You are currently browsing suebe’s articles.

When Ruth, Lori and I write about similar topics, it is funny how consistently we each fall into a role. Aunt Ruth has a folksy no-nonsense approach. She pulls in things she’s read and seen online. Lori waxes poetic, spinning lines that inspire. Me? I come in with the facts and a how-to spin every single time and this time is no different.

Earlier in the week, Lori wrote about reconciliation in her post Reconciliation Requirements. It took me some time to order my thoughts but I found myself contemplating a National Park Service program my son got to participate in. Called Pen or Pencil (POP) the program is all about breaking the school to prison pipeline. Because a part of this is racial tension, a big part of the program is reconciliation.

It is one thing to say that we want reconciliation to occur. It is another to do our part. As taught by the POP sessions my son attended, these three things need to take place for reconiciliation to take place.

Recognize Bias

Like I teach my writing students, we all have to learn to recognize our biases. Bias is the slanted way you and I see the world. It is shaped by our beliefs and our attitudes. It is especially important that we recognize how our biases shape our behaviors.

The most difficult part of this is realizing how bias shapes unintentional behaviors. Me? I’m the Queen of the Eyebrow Raise. My oldest niece has mastered the eye roll. Medals are also given out for the head shake and the martyred sigh.

For reconcilliation to take place, we need to own these things and be willing to do something about them. Sigh.

Truth Telling

Another vital part of reconcilliation is truth telling. This doesn’t just mean telling everyone what you think. In reconcilliation, truth telling is a process of airing grievances and misundertandings.

Wait? Didn’t I just say it isn’t all about telling everyone what we think? That’s because of the final, and perhaps hardest step.

All Voices Heard

Everyone has a voice at this table. When my son attended this program, he was the only young white man. It would have been really easy for them to shut him down. But each of his classmates had a chance to speak up and so did he.

That was because everyone has a voice. And everyone should feel heard. Not just the people who agree with us.

It isn’t an easy process. If it was we would have been there long ago. But that’s the wonder of carrying God’s light into the world. We are lighting the way not to a world lived our way but his way where there is a space for each of God’s children at the table.

–SueBE

Instead of speaking my mind, I need to spend some time with God.
Photo by Pixabay on Pexels.com

I have to admit, I’ve tried again and again to write a meaningful post about what is happening in the US this week. What is there to say other than the obvious?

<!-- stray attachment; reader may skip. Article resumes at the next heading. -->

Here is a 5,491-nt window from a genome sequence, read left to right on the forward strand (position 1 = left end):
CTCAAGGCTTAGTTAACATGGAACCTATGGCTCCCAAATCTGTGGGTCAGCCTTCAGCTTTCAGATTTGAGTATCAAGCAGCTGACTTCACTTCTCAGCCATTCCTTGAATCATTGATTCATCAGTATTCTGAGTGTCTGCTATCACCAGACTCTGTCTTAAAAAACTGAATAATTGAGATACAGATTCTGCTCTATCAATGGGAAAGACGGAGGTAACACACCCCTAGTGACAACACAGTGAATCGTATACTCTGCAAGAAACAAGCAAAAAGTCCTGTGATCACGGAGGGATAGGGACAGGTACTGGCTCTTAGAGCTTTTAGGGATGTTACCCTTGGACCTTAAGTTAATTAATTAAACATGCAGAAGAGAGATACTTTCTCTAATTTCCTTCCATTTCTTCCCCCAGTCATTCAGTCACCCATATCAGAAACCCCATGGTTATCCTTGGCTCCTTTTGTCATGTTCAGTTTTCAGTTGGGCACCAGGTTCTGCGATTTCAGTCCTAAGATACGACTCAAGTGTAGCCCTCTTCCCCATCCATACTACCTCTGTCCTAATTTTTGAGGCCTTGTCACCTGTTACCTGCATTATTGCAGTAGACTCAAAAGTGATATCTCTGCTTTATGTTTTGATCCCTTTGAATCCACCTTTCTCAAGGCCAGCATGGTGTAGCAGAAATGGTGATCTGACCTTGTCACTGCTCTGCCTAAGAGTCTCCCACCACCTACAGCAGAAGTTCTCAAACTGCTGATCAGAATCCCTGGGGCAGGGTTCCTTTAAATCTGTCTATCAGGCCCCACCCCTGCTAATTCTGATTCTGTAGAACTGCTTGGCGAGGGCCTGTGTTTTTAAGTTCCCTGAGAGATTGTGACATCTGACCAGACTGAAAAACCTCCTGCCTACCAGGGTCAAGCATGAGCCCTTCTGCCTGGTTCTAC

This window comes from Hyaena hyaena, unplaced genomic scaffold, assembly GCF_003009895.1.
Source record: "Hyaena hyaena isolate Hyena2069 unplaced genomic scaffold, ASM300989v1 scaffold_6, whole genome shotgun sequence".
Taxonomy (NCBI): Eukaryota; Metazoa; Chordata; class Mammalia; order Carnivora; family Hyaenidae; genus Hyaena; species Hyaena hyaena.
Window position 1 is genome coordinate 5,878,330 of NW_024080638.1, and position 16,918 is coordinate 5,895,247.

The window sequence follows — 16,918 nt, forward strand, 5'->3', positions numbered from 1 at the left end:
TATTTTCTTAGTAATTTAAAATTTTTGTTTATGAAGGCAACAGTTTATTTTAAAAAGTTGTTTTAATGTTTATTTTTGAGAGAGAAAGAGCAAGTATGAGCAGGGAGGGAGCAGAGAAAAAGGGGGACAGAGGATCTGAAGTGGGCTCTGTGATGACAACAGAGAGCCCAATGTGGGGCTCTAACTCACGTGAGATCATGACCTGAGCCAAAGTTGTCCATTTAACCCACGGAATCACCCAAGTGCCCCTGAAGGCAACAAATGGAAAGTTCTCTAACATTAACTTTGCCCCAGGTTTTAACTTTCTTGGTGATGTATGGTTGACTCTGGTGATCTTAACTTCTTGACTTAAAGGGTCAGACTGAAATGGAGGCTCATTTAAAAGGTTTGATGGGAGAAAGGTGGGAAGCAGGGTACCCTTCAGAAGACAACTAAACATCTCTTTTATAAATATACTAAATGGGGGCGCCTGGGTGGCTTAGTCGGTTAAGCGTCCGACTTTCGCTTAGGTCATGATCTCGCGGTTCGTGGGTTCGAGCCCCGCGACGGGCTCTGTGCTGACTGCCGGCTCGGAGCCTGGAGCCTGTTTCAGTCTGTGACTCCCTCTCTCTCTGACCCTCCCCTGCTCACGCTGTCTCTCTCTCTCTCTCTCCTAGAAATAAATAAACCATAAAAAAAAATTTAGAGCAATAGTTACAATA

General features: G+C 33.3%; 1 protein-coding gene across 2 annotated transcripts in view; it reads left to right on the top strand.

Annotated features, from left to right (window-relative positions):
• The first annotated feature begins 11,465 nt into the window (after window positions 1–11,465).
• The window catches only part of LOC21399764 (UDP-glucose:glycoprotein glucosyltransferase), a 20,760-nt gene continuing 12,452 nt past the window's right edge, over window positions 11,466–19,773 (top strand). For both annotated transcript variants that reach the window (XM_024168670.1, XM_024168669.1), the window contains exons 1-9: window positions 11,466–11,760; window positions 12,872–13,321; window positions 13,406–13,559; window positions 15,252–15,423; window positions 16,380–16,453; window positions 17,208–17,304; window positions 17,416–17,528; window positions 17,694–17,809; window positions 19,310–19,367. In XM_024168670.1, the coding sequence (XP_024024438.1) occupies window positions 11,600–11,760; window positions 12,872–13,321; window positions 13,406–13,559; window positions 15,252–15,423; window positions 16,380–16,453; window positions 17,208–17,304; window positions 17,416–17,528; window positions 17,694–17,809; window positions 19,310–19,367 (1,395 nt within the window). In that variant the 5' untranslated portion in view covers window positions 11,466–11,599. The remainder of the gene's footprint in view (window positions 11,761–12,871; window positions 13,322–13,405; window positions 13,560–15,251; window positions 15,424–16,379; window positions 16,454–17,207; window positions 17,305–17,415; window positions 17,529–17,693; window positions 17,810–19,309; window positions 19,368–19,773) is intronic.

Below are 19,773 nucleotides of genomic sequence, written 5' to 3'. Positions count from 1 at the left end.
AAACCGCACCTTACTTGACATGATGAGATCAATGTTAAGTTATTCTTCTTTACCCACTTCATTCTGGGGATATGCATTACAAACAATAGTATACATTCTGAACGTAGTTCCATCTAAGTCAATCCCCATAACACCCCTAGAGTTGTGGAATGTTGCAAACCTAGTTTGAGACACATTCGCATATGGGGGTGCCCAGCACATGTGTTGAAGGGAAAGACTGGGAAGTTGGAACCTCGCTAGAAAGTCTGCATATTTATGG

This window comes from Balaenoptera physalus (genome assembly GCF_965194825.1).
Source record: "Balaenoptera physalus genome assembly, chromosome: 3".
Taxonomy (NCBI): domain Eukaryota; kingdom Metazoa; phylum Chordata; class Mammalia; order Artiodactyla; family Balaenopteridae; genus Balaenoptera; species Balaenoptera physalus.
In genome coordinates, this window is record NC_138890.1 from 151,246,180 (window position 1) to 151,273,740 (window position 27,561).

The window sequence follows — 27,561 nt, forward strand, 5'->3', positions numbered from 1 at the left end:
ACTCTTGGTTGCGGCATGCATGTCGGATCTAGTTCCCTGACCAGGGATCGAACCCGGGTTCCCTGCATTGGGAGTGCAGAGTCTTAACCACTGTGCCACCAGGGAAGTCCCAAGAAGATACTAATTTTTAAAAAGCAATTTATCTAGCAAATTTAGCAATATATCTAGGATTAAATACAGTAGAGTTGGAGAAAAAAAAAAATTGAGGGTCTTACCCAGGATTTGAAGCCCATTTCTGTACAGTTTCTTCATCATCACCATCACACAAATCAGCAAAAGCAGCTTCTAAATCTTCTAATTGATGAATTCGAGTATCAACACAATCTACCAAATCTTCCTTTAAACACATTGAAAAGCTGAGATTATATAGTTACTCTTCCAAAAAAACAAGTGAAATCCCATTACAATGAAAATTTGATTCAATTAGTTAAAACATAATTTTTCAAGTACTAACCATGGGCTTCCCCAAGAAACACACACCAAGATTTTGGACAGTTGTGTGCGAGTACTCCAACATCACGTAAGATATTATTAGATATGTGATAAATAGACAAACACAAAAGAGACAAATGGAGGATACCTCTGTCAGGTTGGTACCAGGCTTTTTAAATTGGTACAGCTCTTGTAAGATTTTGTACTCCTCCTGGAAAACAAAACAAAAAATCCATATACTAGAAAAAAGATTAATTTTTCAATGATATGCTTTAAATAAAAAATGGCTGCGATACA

We fear change.

People are flawed.

We can be counted on to make bad decisions. Not hourly, God willing, but every now and again we do something astonishingly clueless. This week we’ve seen it all and so many people have commented. Some of the comments have been half-baked. Some have been racist. Others have been just plain . . . what?

And it is oh so tempting to step into it all on social media. I am, after all, a nonfiction writer. I so badly wanted to correct facts. There is a reason one of my friends calls me the Credible Hulk. I always come in with the data, but I’m also sharp-tongued.

Sometimes it is best if I just don’t act. It is better to simply be.

Maybe that’s why we are called human BE-ings. We really do best when we spend a certain amount of time with God in prayerful contemplation. Even if we don’t know what to say, we can spend time simply BE-ing in God’s presence. Basking. Breathing deep.

Eventually, when we are calmer and recharged, we can step back out into the world. And even then? Sometimes it is best to simply BE or, instead of arguing, to go out into the world, carrying His Light, His Love, and His Spirit of Change.

–SueBE

My resolution for 2021.

I am not seriously into making resolutions. I know what I need to do. You know what you need to do. If we were inclined to do it . . . well, we would. Right?

But sometimes we need a reminder. The week before Christmas I wrote this note to myself and left it on my desk.

I had taken a job that sounded like a great opportunity. But every contact I had from them meant more work or less income. And if I had to approach them with a question? Forget it. I never got a response.

It got to the point that I had a tiny tantrum every time they e-mailed me. It was clear that I needed to back out but I kept putting it off.

“Just do it first thing tomorrow morning,” my husband said.

So I wrote myself a reminder note. First thing the next morning I quit. And the last week before Christmas was probably the best week of the year. I felt lighter than air!